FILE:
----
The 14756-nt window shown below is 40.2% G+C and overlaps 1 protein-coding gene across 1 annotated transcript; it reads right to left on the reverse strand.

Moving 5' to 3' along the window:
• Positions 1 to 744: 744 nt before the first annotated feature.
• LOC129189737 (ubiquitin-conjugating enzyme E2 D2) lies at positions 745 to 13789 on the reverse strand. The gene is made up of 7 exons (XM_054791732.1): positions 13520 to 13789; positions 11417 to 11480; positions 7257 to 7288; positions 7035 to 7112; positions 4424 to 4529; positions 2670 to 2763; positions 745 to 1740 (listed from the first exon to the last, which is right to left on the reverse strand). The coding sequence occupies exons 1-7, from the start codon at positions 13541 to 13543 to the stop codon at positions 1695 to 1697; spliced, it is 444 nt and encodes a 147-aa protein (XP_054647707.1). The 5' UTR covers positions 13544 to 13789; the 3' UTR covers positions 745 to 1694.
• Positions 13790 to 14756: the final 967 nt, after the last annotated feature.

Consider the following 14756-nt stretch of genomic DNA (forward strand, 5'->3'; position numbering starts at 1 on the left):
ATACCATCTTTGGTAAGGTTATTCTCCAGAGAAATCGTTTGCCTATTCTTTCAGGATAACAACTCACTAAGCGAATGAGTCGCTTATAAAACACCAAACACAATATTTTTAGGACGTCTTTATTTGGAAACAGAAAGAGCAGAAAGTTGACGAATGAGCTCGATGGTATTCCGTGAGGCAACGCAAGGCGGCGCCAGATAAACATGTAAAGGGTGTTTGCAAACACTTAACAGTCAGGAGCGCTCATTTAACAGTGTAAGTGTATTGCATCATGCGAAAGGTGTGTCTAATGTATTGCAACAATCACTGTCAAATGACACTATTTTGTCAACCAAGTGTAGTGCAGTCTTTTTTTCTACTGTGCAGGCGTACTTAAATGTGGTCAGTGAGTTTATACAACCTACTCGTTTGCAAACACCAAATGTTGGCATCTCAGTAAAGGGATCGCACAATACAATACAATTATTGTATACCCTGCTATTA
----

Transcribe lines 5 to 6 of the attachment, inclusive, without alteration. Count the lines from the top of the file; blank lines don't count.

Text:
• Positions 13790 to 14756: the final 967 nt, after the last annotated feature.

Consider the following 14756-nt stretch of genomic DNA (forward strand, 5'->3'; position numbering starts at 1 on the left):